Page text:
Clean Diesel

Clean School Bus

School buses travel about four billion miles each year, providing the safest transportation to and from school for more than 25 million American children every day. However, diesel exhaust from these buses has a negative impact on human health, especially for children who have a faster breathing rate than adults and whose lungs are not yet fully developed.

While new buses must meet EPA’s tougher emission standards, many older school buses continue to emit harmful diesel exhaust. EPA's Clean School Bus is a national program designed to help communities reduce emissions from older diesel school buses. School districts, fleet owners and operators, bus drivers, parents and students all have a role in helping to reduce diesel emissions from school buses.

EPA offers funding, as appropriated annually by Congress, for projects that reduce emissions from existing diesel engines.  EPA also provides information on strategies for reducing emissions from older school buses. One of the easiest ways to reduce school bus emissions and save money is to reduce idling. Another effective method is to replace the oldest school buses in the fleet.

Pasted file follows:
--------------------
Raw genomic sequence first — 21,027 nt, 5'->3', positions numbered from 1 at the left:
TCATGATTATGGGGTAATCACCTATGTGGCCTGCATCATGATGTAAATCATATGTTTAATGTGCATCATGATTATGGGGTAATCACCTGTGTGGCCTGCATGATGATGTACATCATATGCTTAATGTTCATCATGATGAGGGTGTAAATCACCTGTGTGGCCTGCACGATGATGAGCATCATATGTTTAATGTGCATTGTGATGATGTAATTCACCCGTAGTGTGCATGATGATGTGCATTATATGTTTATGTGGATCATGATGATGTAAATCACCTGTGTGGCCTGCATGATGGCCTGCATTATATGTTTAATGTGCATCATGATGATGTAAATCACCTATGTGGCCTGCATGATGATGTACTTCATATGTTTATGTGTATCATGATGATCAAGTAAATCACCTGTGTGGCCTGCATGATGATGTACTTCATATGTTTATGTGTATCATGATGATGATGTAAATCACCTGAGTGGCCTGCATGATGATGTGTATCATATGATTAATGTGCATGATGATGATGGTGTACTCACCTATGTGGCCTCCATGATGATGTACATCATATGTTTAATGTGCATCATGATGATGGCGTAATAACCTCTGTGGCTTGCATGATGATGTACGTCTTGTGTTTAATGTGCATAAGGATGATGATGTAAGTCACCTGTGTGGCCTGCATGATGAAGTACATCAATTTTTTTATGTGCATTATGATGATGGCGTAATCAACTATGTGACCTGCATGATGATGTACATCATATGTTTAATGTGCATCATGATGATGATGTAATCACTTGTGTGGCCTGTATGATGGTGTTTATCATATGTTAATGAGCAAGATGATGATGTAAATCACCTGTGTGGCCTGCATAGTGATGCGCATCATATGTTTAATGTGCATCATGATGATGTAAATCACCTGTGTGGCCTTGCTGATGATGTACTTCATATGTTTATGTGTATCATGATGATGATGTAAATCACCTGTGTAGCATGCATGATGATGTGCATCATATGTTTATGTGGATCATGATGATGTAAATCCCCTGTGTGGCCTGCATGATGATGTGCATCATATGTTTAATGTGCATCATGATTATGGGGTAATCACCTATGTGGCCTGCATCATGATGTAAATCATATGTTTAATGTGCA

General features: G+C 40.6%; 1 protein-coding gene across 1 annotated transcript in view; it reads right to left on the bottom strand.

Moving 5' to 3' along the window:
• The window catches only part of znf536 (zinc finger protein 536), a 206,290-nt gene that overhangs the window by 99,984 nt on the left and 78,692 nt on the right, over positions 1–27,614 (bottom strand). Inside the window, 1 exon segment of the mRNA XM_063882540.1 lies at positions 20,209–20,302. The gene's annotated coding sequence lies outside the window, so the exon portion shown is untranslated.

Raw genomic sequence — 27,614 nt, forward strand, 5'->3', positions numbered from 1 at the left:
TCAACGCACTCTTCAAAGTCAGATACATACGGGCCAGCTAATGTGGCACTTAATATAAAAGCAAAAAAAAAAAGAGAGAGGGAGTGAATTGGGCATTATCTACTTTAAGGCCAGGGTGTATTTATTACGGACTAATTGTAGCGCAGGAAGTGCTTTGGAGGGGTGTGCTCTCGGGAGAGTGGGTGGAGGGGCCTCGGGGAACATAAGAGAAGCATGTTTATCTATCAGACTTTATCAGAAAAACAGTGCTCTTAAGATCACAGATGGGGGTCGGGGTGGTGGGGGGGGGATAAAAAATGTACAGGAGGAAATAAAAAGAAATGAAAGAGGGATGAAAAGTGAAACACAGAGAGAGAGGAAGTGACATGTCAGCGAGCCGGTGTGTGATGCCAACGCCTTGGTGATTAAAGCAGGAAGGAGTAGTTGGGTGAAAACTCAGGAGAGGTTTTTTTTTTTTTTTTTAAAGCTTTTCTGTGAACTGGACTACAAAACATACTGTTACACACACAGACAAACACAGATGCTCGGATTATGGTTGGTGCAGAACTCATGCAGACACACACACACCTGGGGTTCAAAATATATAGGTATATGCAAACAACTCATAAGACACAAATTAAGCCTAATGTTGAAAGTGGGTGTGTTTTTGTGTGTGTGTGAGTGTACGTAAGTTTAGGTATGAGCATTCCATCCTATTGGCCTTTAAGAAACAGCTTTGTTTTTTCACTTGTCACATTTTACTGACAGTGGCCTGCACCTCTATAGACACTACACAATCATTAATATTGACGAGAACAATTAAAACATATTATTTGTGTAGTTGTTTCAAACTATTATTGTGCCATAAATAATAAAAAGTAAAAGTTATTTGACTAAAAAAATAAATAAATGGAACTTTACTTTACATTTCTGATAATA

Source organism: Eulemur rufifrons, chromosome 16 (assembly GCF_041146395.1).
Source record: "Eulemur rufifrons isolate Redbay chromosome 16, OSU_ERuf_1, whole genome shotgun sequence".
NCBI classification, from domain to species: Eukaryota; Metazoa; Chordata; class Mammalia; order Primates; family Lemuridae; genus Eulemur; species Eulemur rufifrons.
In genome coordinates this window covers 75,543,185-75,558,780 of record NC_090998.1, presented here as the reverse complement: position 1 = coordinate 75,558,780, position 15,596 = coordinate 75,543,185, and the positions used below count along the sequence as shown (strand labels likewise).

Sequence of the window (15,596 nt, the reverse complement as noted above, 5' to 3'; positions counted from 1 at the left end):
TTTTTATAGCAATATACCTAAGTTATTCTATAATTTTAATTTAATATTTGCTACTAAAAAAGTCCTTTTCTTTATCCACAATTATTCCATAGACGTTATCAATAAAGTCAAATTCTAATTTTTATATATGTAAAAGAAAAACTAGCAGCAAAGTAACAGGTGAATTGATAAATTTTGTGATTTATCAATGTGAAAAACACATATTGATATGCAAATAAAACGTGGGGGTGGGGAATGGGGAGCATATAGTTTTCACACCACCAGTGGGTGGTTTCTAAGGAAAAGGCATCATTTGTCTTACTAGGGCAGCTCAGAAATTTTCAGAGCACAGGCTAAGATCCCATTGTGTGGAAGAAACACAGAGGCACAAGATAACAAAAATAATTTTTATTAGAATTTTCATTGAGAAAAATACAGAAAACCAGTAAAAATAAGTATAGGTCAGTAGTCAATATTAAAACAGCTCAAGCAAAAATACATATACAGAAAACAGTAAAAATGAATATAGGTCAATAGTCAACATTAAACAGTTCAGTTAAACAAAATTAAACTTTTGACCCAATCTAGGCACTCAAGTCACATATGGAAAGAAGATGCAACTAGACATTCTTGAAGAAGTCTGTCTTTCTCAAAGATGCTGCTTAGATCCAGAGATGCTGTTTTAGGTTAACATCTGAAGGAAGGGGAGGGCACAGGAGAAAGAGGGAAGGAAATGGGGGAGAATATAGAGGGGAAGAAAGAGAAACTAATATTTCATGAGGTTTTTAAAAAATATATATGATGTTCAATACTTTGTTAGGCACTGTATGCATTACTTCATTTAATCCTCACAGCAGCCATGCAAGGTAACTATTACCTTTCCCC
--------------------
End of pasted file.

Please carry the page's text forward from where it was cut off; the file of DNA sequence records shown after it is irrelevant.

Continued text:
Clean School Bus publications listed below can be ordered from the National Service Center for Environmental Publications or downloaded.  They include "The Magic School Bus Gets Cleaned Up"  and the Spanish version "El Autobus Mágico Necesita Una Limpieza,"  special-edition children’s books created by EPA in partnership with Scholastic, Inc.


The following links exit the site Exit

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Idle Reduction CampaignTurn Off Your Engine Kids Breathe Here

Clean School Bus's National Idle Reduction Campaign helps you take action toward a cleaner, healthier environment. The key to reducing idling is you!

Why Idle Reduction Matters

Unnecessary school bus idling affects human health, pollutes the air, wastes fuel, and causes excess engine wear. Fortunately, it's easy to implement practices that reduce school bus idling.

Human Health Impacts

Diesel exhaust contains significant levels of particles, known as fine particulate matter, which are so small that several thousand of them could fit on the period at the end of this sentence. These fine particles pose a significant health risk because they can pass through the nose and throat and lodge in the lungs.  Children are more susceptible than healthy adults because their respiratory systems are still developing and they have a faster breathing rate.  Children, the elderly and people with existing heart or lung disease, asthma, bronchitis or other respiratory problems are most at risk.